The game consists of 8 rounds, each with its own theme. Each round contains 8 questions — usually, each question is worth one point, so there’s a maximum possible score of 8 points for each round. However, some rounds offer extra points — for instance, Round 2 is traditionally a music round, with 8 songs played, and one point each awarded for naming the title and artist of the song. In a regular GWD pub quiz, it’s usually only Round 2 and Round 8 (always the “Random Knowledge” round) that offer 16 possible points. However, in this year’s Geek Bowl, two other rounds offered additional points: we could see from the pre-printed answer sheets that question #8 in Round 3 would have 8 answers, for a total of 15 answers in the round, and that there were two answer spaces for each question in Round 4, for a total of 16 points available in that round.

Finally, a team can choose one round to “joker”, meaning that it earns double points for that round. Obviously, you’d want that to be one of the 15 or 16-point rounds, unless you really believed you wouldn’t score above 8 in any of them, which is highly unlikely. We discussed our jokering strategy ahead of time, and decided on thresholds. We used to have a threshold of 14 for the music round, but a super-tough round 8 in 2015 made us back off from that. So this year our threshold for Round 2 was 13, and the threshold for Rounds 3 and 4 was 12. If we felt confident in getting at least that amount, we’d joker the round, and if we didn’t feel that good about any of them, we’d wait for Round 8.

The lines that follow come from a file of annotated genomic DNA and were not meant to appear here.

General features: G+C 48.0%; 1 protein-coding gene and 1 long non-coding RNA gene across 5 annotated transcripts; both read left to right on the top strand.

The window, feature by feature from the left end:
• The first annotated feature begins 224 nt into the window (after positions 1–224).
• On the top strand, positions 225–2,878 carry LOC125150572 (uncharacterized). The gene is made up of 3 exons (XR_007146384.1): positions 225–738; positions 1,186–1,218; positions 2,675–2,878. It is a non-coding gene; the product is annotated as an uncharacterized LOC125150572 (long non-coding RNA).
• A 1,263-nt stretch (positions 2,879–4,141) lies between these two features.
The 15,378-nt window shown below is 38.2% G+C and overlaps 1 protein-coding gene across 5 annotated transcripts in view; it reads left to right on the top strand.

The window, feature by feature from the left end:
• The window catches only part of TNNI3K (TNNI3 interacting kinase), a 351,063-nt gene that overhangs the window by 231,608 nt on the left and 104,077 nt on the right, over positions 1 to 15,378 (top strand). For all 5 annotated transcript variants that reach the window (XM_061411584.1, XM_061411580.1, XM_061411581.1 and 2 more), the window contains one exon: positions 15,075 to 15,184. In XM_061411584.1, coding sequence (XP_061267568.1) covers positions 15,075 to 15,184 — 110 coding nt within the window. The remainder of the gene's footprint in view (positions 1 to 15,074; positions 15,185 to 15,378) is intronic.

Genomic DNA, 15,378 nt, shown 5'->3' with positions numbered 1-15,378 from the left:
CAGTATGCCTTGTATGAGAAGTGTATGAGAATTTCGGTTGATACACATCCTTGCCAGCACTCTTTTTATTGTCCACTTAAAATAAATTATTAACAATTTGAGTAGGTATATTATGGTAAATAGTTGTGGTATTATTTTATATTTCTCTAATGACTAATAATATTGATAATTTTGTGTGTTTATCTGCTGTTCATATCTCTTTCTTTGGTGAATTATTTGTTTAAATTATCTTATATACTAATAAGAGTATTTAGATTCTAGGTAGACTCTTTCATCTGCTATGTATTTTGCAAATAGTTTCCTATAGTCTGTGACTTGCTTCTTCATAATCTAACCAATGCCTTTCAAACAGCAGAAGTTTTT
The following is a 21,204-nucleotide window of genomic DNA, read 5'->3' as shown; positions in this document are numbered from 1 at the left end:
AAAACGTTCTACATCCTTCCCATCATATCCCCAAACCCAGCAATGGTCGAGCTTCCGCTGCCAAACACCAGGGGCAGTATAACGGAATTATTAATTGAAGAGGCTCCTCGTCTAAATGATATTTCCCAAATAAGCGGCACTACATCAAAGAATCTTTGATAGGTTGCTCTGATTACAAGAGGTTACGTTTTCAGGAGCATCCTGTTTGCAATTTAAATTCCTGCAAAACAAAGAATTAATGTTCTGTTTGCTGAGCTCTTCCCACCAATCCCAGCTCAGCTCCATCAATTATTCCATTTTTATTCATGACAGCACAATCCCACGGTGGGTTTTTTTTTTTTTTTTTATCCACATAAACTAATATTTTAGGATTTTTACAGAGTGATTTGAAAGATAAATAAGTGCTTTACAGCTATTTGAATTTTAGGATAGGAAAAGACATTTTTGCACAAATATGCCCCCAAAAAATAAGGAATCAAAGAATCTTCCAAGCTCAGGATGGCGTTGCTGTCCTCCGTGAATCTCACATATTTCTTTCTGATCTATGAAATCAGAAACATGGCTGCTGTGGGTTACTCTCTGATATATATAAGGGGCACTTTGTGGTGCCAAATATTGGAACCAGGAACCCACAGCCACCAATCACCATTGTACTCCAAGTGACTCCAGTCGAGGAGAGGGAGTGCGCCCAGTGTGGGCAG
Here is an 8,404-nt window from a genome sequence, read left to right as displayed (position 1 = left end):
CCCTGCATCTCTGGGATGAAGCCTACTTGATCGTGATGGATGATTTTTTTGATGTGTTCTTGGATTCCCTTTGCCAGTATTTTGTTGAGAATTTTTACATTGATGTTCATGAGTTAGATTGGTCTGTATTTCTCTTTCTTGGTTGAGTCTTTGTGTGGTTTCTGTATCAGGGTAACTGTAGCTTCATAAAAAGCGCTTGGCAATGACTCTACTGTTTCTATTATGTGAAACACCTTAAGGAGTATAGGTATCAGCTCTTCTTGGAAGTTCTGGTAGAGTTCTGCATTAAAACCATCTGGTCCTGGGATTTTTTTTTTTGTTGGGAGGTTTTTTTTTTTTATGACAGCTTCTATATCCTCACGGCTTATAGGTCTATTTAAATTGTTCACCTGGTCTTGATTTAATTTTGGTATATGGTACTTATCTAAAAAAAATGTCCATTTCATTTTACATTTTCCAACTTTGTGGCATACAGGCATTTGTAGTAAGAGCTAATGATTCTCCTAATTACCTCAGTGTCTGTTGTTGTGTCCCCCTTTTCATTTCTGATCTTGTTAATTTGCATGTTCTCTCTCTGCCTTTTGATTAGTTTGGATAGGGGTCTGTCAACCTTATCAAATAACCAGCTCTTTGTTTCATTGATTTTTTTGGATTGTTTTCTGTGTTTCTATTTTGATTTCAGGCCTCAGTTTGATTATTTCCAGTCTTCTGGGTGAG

Opening Ceremonies

This year the show began with “Principal Dicker” (John Dicker is the CEO of Geeks Who Drink) introducing a Seattle history pageant staged by a faux 5th-grade class, actually a bunch of GWD quizmasters. This consisted of a bunch of mini-skits portraying events like Captain Vancouver’s arrival and Jimi Hendrix learning to play guitar, each of which bizarrely ended with square dancing. This felt a little flat to me, though I can’t tell whether that’s from the aforementioned audio/video issues or because it just wasn’t that funny.

The fun factor went up a few notches after that, though, with this awesome thing:

With that, let’s start the recap! Our team’s experiences are listed in [square brackets], and the answers are provided in a separate post.